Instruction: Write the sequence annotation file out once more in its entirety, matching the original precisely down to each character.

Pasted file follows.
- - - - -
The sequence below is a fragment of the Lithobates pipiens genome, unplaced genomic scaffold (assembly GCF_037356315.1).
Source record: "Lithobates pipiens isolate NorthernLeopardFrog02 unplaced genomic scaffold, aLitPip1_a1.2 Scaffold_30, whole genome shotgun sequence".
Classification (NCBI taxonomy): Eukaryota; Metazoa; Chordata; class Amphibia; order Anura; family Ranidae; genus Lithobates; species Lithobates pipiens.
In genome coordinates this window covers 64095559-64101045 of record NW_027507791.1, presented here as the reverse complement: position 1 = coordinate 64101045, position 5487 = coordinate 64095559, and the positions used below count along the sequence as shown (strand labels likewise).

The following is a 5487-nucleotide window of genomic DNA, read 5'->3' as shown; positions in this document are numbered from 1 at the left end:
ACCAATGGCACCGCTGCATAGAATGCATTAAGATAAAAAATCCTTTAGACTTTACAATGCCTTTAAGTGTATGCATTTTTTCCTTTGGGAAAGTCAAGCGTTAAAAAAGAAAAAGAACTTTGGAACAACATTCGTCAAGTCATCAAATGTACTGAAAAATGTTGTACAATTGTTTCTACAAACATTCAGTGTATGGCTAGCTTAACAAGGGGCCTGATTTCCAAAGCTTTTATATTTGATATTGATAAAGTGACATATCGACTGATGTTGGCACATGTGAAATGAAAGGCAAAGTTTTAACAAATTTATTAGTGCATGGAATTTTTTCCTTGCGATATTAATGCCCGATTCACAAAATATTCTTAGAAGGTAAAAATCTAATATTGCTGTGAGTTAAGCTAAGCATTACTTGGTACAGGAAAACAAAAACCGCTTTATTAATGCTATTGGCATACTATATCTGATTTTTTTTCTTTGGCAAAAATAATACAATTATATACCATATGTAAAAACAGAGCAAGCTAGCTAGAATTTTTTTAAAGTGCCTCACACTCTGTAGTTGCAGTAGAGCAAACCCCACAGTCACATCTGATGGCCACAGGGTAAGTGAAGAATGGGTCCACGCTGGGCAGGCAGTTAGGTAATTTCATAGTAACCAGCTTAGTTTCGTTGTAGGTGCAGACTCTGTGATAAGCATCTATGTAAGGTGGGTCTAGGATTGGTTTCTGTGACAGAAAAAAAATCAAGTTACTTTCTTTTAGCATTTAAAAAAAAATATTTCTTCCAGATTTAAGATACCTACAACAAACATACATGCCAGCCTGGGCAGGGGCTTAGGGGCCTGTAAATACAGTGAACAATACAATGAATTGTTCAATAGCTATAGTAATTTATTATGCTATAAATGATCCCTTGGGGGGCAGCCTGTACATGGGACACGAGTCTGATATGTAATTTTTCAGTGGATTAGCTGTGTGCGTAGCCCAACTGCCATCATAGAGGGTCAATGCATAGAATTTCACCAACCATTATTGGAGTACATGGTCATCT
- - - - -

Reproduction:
The sequence below is a fragment of the Lithobates pipiens genome, unplaced genomic scaffold (assembly GCF_037356315.1).
Source record: "Lithobates pipiens isolate NorthernLeopardFrog02 unplaced genomic scaffold, aLitPip1_a1.2 Scaffold_30, whole genome shotgun sequence".
Classification (NCBI taxonomy): Eukaryota; Metazoa; Chordata; class Amphibia; order Anura; family Ranidae; genus Lithobates; species Lithobates pipiens.
In genome coordinates this window covers 64095559-64101045 of record NW_027507791.1, presented here as the reverse complement: position 1 = coordinate 64101045, position 5487 = coordinate 64095559, and the positions used below count along the sequence as shown (strand labels likewise).

The following is a 5487-nucleotide window of genomic DNA, read 5'->3' as shown; positions in this document are numbered from 1 at the left end:
ACCAATGGCACCGCTGCATAGAATGCATTAAGATAAAAAATCCTTTAGACTTTACAATGCCTTTAAGTGTATGCATTTTTTCCTTTGGGAAAGTCAAGCGTTAAAAAAGAAAAAGAACTTTGGAACAACATTCGTCAAGTCATCAAATGTACTGAAAAATGTTGTACAATTGTTTCTACAAACATTCAGTGTATGGCTAGCTTAACAAGGGGCCTGATTTCCAAAGCTTTTATATTTGATATTGATAAAGTGACATATCGACTGATGTTGGCACATGTGAAATGAAAGGCAAAGTTTTAACAAATTTATTAGTGCATGGAATTTTTTCCTTGCGATATTAATGCCCGATTCACAAAATATTCTTAGAAGGTAAAAATCTAATATTGCTGTGAGTTAAGCTAAGCATTACTTGGTACAGGAAAACAAAAACCGCTTTATTAATGCTATTGGCATACTATATCTGATTTTTTTTCTTTGGCAAAAATAATACAATTATATACCATATGTAAAAACAGAGCAAGCTAGCTAGAATTTTTTTAAAGTGCCTCACACTCTGTAGTTGCAGTAGAGCAAACCCCACAGTCACATCTGATGGCCACAGGGTAAGTGAAGAATGGGTCCACGCTGGGCAGGCAGTTAGGTAATTTCATAGTAACCAGCTTAGTTTCGTTGTAGGTGCAGACTCTGTGATAAGCATCTATGTAAGGTGGGTCTAGGATTGGTTTCTGTGACAGAAAAAAAATCAAGTTACTTTCTTTTAGCATTTAAAAAAAAATATTTCTTCCAGATTTAAGATACCTACAACAAACATACATGCCAGCCTGGGCAGGGGCTTAGGGGCCTGTAAATACAGTGAACAATACAATGAATTGTTCAATAGCTATAGTAATTTATTATGCTATAAATGATCCCTTGGGGGGCAGCCTGTACATGGGACACGAGTCTGATATGTAATTTTTCAGTGGATTAGCTGTGTGCGTAGCCCAACTGCCATCATAGAGGGTCAATGCATAGAATTTCACCAACCATTATTGGAGTACATGGTCATCT